This is because it has been widely believed that efforts to condense high-titre fatty acids in surface condensers would result in fouling of the heat transfer surfaces within the condenser, thereby significantly diminishing the heat transfer required for continued efficient condensation. As condensation becomes inefficient due to fouling, a concomitant loss of vacuum occurs in the distillation tower and the overall operation becomes highly inefficient, or even worse, inoperative.
Because of the wide acceptance of the inability to employ surface condensers in fatty acid condensation, the art has previously taught that barometric-type condensers should be employed in the condensation of mixtures of steam and high-titre fatty acids. An example of the use of such a barometric condenser for condensing fatty acids is set forth in West, U.S. Pat. No. 3,622,466. West states, at column 2, lines 29-41, that condensation of fatty acid distillates from a vapor stream requires apparatus which either prohibits or substantially eliminates the possibility of the formation within the separation vessel of an emulsion of the kind that will collect on eliminator baffles necessary where the heat transfer is accomplished by the mass heat transfer principle.
In some cases, elaborate efforts have been made to overcome the problems caused by the belief that surface condensers could not be employed to condense high-titre fatty acids. One such method is presented in Sullivan, U.S. Pat. No. 4,089,880, and is described at column 11, line 18--column 12, line 6 thereof. In this system, the overhead product from a distillation column is first passed to the shell of a surface condenser which is cooled only with warm water in the temperature range of 80°-100° C. to prevent condensation and solidification of high-titre fatty acid components.Fatty acids not condensed in this surface condenser are passed to a barometric condenser which employs a fine spray of condensed and cooled fatty acids as the cooling medium according to a well known system. An example of this well-known system of the use of employing condensed and cooled fatty acids as the cooling medium to condense other fatty acid mixtures is presented in Graham et al., U.S. Pat. No. 4,188,290. Finally, the Sullivan mixture is passed through a final barometric condenser which is water-cooled to condense out the high titre fatty acids.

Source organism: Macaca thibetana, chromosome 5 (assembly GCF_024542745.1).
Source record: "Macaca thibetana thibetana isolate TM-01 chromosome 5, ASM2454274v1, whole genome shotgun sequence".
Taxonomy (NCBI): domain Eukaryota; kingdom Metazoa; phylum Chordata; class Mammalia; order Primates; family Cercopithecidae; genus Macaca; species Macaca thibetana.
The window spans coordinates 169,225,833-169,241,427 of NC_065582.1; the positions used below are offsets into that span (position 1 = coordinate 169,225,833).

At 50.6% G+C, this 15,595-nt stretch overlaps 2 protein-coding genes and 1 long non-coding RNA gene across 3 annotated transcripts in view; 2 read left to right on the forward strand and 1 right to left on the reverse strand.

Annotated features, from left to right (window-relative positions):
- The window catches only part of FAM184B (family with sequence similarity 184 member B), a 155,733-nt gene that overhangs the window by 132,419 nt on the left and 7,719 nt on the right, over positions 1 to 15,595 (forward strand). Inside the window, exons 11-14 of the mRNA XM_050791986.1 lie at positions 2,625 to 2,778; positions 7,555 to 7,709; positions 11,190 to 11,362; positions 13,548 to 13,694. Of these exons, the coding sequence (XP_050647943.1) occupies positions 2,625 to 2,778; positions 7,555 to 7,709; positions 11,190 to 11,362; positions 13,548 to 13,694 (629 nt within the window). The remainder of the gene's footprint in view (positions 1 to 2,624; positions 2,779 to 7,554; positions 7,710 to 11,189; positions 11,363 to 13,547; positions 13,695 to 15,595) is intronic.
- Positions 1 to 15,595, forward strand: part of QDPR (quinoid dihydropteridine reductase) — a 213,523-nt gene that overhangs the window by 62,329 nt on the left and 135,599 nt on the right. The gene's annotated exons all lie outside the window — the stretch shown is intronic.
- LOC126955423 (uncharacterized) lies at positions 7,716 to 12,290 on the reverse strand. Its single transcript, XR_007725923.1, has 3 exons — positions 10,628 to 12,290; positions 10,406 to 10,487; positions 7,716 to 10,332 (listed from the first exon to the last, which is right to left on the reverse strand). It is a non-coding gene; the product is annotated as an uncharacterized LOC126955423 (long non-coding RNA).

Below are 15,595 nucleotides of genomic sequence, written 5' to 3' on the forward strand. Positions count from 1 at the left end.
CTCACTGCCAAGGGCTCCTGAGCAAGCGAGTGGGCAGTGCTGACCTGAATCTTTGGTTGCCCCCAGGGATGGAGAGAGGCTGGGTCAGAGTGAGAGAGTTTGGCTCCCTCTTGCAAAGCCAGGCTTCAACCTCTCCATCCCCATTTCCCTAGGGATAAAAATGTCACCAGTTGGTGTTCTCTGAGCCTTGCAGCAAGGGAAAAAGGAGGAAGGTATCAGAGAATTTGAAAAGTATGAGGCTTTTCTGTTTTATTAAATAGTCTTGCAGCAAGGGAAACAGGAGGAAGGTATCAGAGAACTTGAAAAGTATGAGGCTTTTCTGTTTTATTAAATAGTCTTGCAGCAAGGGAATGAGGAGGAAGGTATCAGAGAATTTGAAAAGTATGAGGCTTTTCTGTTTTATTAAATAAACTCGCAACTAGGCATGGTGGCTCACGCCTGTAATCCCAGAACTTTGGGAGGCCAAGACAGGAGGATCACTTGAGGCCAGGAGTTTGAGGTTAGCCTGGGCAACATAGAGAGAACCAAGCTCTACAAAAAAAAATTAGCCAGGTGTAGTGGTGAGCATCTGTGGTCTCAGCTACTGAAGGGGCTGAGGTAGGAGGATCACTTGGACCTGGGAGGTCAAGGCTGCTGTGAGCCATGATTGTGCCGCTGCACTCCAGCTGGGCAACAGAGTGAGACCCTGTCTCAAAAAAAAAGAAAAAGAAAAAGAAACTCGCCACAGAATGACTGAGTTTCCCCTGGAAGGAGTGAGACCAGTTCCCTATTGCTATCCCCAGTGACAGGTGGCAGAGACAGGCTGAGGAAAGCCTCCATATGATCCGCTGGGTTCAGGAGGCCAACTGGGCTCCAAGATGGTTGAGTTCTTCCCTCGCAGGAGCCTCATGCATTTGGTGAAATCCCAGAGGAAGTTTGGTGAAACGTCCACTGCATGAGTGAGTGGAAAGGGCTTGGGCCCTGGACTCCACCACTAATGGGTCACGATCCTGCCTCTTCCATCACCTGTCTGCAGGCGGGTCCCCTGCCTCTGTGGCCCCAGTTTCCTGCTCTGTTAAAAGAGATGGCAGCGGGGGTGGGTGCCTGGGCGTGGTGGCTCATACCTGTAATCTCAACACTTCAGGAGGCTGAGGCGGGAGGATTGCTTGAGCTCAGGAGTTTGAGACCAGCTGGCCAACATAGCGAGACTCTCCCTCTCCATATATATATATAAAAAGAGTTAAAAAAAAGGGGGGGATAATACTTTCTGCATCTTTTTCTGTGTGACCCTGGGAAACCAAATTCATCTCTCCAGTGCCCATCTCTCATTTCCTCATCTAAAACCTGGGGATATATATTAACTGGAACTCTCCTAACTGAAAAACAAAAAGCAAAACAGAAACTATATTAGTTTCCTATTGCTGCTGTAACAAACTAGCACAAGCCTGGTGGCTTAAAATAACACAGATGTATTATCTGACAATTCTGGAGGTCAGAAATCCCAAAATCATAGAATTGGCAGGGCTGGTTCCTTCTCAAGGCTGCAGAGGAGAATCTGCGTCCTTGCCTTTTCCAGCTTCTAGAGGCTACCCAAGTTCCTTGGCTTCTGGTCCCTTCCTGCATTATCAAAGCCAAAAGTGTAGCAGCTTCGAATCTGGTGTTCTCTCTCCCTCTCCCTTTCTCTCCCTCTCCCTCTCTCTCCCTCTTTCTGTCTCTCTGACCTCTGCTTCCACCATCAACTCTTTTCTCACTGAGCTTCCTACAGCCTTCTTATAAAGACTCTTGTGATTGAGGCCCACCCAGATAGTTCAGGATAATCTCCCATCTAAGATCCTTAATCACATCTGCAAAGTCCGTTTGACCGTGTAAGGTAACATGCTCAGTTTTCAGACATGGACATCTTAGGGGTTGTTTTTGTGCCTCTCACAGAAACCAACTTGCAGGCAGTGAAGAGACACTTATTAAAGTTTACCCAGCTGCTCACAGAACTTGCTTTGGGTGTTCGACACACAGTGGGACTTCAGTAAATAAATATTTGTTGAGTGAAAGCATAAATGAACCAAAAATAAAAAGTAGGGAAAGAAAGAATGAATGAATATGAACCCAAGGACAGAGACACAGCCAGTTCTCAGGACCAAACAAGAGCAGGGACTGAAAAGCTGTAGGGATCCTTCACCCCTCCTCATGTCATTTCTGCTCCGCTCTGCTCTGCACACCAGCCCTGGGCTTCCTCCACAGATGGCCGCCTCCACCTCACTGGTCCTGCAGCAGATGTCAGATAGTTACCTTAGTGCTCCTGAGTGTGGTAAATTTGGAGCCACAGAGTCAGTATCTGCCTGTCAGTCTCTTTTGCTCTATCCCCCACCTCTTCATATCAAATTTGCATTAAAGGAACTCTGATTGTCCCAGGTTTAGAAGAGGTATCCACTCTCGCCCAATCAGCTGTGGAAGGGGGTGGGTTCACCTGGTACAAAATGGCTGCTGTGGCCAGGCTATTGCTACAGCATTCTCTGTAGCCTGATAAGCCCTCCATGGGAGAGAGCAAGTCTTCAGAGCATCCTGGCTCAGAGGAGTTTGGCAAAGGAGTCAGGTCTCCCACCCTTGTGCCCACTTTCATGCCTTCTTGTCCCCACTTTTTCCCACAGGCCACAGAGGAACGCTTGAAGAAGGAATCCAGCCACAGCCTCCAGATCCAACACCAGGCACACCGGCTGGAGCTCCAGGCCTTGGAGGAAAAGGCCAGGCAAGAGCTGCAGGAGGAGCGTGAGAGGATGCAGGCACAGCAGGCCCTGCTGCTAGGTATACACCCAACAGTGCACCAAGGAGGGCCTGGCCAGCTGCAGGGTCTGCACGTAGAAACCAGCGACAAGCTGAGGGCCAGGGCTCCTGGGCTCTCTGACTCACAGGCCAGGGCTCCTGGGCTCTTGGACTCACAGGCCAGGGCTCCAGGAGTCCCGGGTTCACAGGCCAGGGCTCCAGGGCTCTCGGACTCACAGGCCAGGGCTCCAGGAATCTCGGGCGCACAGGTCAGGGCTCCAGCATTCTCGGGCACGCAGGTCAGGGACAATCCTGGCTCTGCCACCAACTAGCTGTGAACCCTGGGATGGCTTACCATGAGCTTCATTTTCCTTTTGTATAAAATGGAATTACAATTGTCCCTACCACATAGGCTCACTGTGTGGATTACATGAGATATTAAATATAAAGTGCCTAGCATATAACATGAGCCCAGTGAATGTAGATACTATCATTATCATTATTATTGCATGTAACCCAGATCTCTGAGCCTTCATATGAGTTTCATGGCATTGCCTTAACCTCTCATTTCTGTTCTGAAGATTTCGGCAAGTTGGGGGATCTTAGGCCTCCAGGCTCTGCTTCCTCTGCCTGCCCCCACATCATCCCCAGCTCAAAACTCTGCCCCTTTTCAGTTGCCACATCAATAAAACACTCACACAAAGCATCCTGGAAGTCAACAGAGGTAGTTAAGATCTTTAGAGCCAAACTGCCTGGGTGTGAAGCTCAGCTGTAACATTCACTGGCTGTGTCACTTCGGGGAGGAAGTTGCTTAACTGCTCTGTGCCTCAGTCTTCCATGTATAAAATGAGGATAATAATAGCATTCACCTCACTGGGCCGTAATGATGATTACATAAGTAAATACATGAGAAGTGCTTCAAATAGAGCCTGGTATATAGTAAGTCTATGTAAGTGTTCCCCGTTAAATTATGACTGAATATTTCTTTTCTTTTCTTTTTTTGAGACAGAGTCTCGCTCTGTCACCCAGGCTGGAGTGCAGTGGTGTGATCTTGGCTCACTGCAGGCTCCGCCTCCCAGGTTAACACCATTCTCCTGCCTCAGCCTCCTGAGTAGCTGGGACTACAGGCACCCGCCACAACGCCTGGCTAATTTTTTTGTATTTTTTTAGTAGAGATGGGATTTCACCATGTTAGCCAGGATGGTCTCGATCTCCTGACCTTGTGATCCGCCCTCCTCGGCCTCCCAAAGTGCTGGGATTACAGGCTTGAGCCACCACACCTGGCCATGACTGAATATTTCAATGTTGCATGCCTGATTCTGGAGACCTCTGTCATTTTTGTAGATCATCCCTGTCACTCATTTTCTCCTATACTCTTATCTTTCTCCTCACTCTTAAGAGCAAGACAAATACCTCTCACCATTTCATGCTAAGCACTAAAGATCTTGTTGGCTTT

Although barometric condensers have proven to be generally suitable, they are not without serious problems.Recently, it has become highly undesirable, and in some cases illegal, to dispose of the cooling water employed in such barometric condensers. Although such cooling water typically contains relatively small amounts of fatty acids, it is still not usually permissible to return such contaminated streams to their natural origins without further processing to remove the small amounts of fatty acids therein.
Surprisingly, it has now been discovered that steam streams containing entrained high-titre fatty acids can be condensed in surface condensers if certain conditions are maintained. Initially, a surface condenser, having a shell and tube configuration, is oriented in a vertical position rather than the horizontal position often employed. Quite contrary to normal processing, the cooling medium is passed through the shell side of the surface condenser and the steam stream containing entrained high-titre fatty acids is passed through the tube side. Conditions must be maintained within the tube side of the condenser so that a velocity of at least 30' per second is provided and the steam stream must contain at least about 70% steam, by weight, in the tube side of the surface condenser.
This use of a surface condenser provides a simple but highly efficient method of selectively separating high-titre fatty acids from a steam stream such as that exiting from a fractional distillation column. Possibly more importantly, it allows the use of water as the cooling medium without any contamination of the cooling water by the fatty acids. Thus, the cooling water can be passed to its original origin without further processing after use in the surface condenser.
Additionally, the resultant oily steam condensate is a relatively small stream, which can be decanted for recovery of the oil and reuse of the steam condensate within the process.
The FIGURE is a schematic flow diagram illustrating a typical distillative separation of fatty acid components.
This invention will now be further described in more specific detail with regard to the FIGURE. Unless otherwise specified, all percentages are weight percentages.